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ORIGINAL ARTICLE
Year : 2018  |  Volume : 12  |  Issue : 3  |  Page : 748-753  

Intranasal fentanyl, midazolam and dexmedetomidine as premedication in pediatric patients


Department of Anaesthesia, Government Medical College, Amritsar, Punjab, India

Date of Web Publication11-Sep-2018

Correspondence Address:
Dr. Rajan Kumar
44.AB, Gali No. 2, Gopal Nagar, Majitha Road, Amritsar, Punjab
India
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Source of Support: None, Conflict of Interest: None


DOI: 10.4103/aer.AER_97_18

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   Abstract 

Background: Surgery is a very stressful experience for patients. Children are the most susceptible to fear, anxiety, and stress due to their limited cognitive capabilities and dependency. In children, pharmacologic agents are frequently used as premedication to relieve the fear of surgery, to make child–parental separation easy, and to carry out a smooth induction of anesthesia. We conducted this study to compare the efficacy of intranasal fentanyl, midazolam, and dexmedetomidine as premedication in pediatric patients. Materials and Methods: The present study was conducted prospectively on 75 patients in the age group of 2–6 years of either sex of the American Society of Anesthesiologists physical Class I or II admitted in Guru Nanak Dev Hospital, attached to Government Medical College Amritsar, scheduled to undergo surgery under general anesthesia. The patients were divided into three groups of 25 each. Group F received intranasal fentanyl 1.5 μg/kg body weight, Group M received intranasal midazolam 0.3 mg/kg body weight, and Group D received intranasal dexmedetomidine 1 μg/kg body weight as nasal drops 50 min before surgery. Results: Children who received intranasal fentanyl and intranasal midazolam had early onset of anxiolysis and sedation as compared to dexmedetomidine. In child-parent separation, quality of induction was better with fentanyl and dexmedetomidine as compared to midazolam. Intravenous cannulation score was best achieved with fentanyl as premedicant. Postoperative sedation was better with dexmedetomidine as compared to fentanyl and midazolam. Conclusion: Onset of action of fentanyl and midazolam is early as compared to that of dexmedetomidine. However, fentanyl provided better conditions for induction and emergence than midazolam. With dexmedetomidine onset of action was delayed and duration of action was prolonged which helped child to remain calm and sedated even after the surgery.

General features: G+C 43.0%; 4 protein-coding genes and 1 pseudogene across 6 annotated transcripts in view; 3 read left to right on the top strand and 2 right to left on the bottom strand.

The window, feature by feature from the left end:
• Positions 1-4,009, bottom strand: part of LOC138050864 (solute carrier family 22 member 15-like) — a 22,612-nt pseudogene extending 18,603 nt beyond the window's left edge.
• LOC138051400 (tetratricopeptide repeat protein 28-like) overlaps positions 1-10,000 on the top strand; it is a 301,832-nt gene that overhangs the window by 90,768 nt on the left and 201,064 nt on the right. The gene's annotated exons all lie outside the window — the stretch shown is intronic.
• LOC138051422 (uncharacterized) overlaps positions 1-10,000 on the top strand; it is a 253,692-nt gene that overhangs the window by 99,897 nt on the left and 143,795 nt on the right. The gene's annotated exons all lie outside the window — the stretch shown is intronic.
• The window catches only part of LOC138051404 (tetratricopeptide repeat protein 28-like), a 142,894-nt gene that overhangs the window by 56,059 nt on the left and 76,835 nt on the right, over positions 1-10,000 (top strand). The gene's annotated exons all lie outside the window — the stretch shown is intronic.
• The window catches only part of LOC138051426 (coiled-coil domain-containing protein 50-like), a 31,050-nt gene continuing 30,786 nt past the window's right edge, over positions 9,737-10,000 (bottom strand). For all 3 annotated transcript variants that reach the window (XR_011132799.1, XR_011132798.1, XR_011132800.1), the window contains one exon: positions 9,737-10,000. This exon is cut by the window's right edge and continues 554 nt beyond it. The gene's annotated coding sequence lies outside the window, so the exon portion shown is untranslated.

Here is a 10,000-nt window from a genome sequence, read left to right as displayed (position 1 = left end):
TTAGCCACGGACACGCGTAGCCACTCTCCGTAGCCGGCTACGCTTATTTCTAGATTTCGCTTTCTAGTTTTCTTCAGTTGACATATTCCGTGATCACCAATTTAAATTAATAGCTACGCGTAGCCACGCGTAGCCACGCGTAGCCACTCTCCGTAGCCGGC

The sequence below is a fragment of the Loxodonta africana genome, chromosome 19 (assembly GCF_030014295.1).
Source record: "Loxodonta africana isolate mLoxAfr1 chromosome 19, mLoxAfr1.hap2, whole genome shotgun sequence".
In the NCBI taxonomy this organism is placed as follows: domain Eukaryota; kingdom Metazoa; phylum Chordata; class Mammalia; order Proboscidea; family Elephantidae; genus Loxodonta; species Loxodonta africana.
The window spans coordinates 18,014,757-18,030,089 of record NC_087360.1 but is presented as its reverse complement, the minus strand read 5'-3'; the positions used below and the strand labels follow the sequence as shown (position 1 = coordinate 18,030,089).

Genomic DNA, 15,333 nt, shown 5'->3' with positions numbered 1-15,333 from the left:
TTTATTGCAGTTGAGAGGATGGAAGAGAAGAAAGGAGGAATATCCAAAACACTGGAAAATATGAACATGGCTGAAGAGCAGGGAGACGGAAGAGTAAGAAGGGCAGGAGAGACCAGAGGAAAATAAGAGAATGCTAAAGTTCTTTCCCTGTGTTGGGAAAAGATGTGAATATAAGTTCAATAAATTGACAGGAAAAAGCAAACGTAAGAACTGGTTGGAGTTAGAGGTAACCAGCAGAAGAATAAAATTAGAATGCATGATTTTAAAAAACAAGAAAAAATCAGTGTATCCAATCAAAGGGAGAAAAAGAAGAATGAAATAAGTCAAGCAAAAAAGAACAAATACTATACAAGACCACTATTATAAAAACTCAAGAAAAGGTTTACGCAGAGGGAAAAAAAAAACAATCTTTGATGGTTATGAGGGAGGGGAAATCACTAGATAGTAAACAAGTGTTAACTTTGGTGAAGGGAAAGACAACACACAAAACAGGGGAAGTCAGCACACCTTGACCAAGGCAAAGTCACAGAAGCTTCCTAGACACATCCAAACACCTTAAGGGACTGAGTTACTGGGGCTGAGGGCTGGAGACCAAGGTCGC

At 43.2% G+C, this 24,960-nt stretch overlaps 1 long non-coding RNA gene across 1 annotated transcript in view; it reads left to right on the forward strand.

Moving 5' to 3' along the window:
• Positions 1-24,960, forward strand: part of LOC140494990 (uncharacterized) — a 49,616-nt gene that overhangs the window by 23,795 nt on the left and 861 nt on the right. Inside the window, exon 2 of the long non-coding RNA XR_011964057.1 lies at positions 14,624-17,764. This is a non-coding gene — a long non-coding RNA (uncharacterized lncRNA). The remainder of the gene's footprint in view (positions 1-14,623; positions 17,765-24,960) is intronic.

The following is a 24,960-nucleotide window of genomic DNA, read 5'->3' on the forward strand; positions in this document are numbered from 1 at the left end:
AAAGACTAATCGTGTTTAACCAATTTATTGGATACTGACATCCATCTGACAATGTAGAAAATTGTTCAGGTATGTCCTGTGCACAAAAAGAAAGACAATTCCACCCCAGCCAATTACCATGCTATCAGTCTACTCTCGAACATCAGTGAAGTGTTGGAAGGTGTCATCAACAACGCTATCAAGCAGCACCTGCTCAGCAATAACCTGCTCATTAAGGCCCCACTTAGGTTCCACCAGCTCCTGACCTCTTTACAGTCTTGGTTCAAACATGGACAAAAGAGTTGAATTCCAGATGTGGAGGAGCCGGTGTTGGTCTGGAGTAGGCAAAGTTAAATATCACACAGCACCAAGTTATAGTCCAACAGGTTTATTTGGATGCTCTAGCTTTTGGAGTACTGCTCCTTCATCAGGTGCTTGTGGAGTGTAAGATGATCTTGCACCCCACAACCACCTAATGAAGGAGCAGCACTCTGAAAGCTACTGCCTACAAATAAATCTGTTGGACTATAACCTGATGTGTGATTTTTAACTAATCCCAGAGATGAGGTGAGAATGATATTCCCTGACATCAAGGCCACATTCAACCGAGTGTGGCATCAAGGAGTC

Keywords: Dexmedetomidine, fentanyl, intranasal premedication, midazolam


How to cite this article:
Chatrath V, Kumar R, Sachdeva U, Thakur M. Intranasal fentanyl, midazolam and dexmedetomidine as premedication in pediatric patients. Anesth Essays Res 2018;12:748-53

How to cite this URL:
Chatrath V, Kumar R, Sachdeva U, Thakur M. Intranasal fentanyl, midazolam and dexmedetomidine as premedication in pediatric patients. Anesth Essays Res [serial online] 2018 [cited 2018 Dec 13];12:748-53. Available from: http://www.aeronline.org/text.asp?2018/12/3/748/240886


   Introduction Top


The preoperative period is a stressful event for the majority of individuals undergoing surgery. Children suffer from severe anxiety and apprehension when they are separated from their parents or family members for the induction of anesthesia. There are several nonpharmacological means to minimize child's anxiety like preadmission visits showing videos and preoperative clinic visits by the anesthesiologist to establish rapport with the child. Pharmacological agents are more efficient to provide sedation and promote smooth induction. The ideal premedicant for children should:[1]

  1. Be available in a preparation that is readily accepted by the children
  2. Have a rapid onset
  3. Provide anxiolysis with mild sedative effects
  4. Be free of side effects
  5. Provide a rapid recovery and return to alertness postoperatively.


The administration of medications in pediatric patients is not always an easy task. The majority of children are premedicated via the oral route (80%), followed by intranasal route (8%), the intramuscular route (6%), and the rectal route (3%).[2] The relatively rapid delivery of drug to the bloodstream and the central nervous system (CNS) after intranasal administration produces effective sedation with minimal patient discomfort, making it a popular option.[3] Midazolam is a short-acting benzodiazepine that produces anxiolytic, amnestic, hypnotic, anticonvulsant, and skeletal muscle relaxant effects. Fentanyl is a potent, synthetic opioid analgesic with a rapid onset, and short duration of action.[4] It is a strong agonist at the mu opioid receptors. Dexmedetomidine is a highly selective α2 agonist. While most often administered as a continuous infusion in the intensive care unit, dexmedetomidine is increasingly being studied as an alternative to standard agents for intranasal administration.